(Czech Supreme Court Judgment No. 21 Cdo 905/2014 of 24th February 2015)
Here, the Supreme Court dealt with the question of whether employment could have arisen based on an oral or implicit agreement. The court reviewed the facts of a case in which the defendant had sold the claimant’s goods in its mobile shop for an agreed compensation of 10% of revenue for roughly a 3-hour period daily based on an oral agreement between the parties.
The Supreme Court attributed to this activity the signs of dependent activity ensuing from the provision of § 2(4) of Act No. 262/2006 Coll., the Labour Code, as the activity was performed personally by the defendant within the relationship of the claimant’s superiority and the defendant’s subordination, under the claimant’s instructions, in the claimant’s name, for a remuneration, within the working hours (or otherwise determined or agreed time) of the claimant at an agreed place and at the claimant’s costs and liability. As dependent work may be performed – as ensues from the provision of § 3 of the Labour Code – exclusively in an employment relationship under the Labour Code (where not addressed in special regulations), the Supreme Court concluded that a civil relationship could not have arisen between the claimant and the defendant, but only an employment relationship based on an employment agreement or agreements on work performed outside of employment. The lack of a written agreement establishing an employment relationship between parties cannot be an obstacle to the existence of such a relationship, as an employment contract or contract for the performance of work could also have been executed orally or implicitly (as arises from the above).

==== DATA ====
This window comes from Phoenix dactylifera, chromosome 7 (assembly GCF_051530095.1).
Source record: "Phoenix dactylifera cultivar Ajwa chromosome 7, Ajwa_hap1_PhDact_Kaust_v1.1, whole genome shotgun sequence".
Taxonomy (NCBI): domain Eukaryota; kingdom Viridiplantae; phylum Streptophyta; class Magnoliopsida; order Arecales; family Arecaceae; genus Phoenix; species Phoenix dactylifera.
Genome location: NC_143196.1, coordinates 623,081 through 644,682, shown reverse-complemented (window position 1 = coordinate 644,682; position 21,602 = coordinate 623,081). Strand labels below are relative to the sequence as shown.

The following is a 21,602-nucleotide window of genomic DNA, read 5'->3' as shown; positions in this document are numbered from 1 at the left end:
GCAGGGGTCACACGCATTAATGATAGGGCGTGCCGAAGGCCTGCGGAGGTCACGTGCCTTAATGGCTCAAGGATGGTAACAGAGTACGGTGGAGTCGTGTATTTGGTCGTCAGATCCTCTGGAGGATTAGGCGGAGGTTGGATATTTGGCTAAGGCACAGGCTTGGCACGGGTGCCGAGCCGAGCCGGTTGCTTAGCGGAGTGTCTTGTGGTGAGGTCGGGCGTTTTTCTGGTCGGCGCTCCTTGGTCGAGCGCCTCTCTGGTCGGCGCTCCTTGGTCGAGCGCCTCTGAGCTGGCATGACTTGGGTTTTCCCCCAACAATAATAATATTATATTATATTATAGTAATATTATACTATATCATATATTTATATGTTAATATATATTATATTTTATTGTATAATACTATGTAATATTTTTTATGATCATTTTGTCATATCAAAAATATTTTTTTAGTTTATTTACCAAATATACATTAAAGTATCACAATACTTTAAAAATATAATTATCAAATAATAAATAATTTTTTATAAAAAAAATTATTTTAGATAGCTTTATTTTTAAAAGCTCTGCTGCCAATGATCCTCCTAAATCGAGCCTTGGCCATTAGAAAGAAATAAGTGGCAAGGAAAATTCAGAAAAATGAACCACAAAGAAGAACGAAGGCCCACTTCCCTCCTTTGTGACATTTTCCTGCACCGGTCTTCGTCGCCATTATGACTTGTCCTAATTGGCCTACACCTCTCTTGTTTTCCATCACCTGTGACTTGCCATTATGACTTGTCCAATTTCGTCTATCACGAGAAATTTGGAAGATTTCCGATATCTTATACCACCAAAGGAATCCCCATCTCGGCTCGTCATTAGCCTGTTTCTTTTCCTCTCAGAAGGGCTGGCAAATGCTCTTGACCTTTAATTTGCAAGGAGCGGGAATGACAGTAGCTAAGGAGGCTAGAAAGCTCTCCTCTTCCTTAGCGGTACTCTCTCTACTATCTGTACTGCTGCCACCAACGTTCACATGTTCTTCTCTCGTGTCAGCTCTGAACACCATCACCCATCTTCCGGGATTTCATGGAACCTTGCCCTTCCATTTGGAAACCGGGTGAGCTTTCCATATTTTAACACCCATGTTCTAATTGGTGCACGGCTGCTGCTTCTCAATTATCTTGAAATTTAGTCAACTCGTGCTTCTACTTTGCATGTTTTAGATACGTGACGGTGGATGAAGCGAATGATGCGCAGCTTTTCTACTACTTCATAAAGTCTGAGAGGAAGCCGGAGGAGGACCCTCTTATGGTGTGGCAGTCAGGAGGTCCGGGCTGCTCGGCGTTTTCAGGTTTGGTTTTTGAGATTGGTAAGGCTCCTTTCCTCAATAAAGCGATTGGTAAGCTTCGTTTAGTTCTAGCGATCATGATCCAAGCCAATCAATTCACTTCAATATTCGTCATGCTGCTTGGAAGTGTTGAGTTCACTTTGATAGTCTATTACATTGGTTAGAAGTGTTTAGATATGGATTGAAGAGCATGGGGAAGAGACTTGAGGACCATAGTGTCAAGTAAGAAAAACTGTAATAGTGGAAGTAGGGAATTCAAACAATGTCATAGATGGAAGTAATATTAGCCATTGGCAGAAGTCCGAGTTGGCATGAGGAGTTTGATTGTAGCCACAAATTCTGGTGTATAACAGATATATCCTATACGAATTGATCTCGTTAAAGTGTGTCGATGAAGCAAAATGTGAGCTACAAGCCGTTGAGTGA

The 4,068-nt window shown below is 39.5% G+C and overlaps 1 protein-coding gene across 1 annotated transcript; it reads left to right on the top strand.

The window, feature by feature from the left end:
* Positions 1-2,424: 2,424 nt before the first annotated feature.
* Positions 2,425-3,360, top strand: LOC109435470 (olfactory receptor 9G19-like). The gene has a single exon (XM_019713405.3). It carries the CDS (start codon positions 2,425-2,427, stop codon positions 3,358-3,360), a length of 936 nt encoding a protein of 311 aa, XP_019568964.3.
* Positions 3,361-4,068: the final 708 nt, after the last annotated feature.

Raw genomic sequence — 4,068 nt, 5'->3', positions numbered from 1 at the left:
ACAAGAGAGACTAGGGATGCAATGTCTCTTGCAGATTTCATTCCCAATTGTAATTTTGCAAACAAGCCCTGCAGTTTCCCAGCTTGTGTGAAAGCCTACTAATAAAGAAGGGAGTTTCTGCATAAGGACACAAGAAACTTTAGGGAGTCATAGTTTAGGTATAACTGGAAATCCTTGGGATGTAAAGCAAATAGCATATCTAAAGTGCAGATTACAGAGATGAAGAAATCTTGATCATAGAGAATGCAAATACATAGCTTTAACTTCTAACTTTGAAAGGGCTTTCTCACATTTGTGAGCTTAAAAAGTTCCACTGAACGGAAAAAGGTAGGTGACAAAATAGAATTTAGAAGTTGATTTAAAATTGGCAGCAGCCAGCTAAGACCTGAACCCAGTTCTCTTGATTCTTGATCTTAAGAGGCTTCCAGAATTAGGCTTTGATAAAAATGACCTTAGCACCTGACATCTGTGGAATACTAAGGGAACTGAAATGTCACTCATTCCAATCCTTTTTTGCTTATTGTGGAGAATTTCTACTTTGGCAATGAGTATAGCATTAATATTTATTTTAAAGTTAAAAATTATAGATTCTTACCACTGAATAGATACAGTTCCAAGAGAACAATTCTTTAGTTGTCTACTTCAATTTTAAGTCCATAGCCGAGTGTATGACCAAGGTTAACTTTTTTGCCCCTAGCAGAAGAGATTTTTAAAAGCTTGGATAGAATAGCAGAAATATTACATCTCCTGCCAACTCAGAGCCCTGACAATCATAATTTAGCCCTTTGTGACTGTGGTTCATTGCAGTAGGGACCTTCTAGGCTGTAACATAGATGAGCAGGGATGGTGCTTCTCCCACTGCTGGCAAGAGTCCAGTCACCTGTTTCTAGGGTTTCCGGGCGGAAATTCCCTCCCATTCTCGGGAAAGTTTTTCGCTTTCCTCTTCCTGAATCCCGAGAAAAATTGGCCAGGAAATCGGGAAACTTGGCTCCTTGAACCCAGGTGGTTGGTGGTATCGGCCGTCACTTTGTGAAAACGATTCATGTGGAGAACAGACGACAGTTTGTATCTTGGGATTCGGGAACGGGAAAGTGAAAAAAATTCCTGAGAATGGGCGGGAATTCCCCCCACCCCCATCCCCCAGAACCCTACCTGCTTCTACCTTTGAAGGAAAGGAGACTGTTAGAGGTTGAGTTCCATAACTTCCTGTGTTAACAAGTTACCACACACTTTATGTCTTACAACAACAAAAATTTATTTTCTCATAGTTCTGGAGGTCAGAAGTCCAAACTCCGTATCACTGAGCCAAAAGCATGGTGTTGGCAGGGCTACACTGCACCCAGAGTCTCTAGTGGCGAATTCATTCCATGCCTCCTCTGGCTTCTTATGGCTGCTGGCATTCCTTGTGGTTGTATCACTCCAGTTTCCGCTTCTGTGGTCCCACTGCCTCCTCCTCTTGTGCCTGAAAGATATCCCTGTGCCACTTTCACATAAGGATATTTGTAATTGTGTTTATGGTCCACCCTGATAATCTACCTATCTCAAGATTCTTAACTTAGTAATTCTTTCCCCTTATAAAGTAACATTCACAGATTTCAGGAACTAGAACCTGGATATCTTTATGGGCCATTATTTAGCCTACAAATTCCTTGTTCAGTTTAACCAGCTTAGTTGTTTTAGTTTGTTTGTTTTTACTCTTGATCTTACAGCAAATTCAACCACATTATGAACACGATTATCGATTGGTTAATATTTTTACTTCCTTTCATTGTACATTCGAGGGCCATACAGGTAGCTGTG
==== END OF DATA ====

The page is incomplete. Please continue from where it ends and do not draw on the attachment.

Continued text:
The Supreme Court thus rejected the court of first appeal’s finding that the legal relationship between the claimant and the defendant constituted a relationship based on a contract of mandate under the Civil Code.